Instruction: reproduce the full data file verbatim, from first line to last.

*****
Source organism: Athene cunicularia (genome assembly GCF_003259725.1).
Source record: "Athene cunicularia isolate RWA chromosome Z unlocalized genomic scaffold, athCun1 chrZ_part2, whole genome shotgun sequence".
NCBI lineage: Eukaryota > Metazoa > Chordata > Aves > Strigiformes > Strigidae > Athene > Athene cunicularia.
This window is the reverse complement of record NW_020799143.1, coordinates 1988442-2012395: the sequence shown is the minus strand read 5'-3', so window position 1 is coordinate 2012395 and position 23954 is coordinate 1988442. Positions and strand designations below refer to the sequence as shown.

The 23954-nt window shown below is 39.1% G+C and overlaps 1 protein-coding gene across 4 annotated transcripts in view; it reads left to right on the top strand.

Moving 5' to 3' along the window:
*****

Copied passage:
Source organism: Athene cunicularia (genome assembly GCF_003259725.1).
Source record: "Athene cunicularia isolate RWA chromosome Z unlocalized genomic scaffold, athCun1 chrZ_part2, whole genome shotgun sequence".
NCBI lineage: Eukaryota > Metazoa > Chordata > Aves > Strigiformes > Strigidae > Athene > Athene cunicularia.
This window is the reverse complement of record NW_020799143.1, coordinates 1988442-2012395: the sequence shown is the minus strand read 5'-3', so window position 1 is coordinate 2012395 and position 23954 is coordinate 1988442. Positions and strand designations below refer to the sequence as shown.

The 23954-nt window shown below is 39.1% G+C and overlaps 1 protein-coding gene across 4 annotated transcripts in view; it reads left to right on the top strand.

Moving 5' to 3' along the window: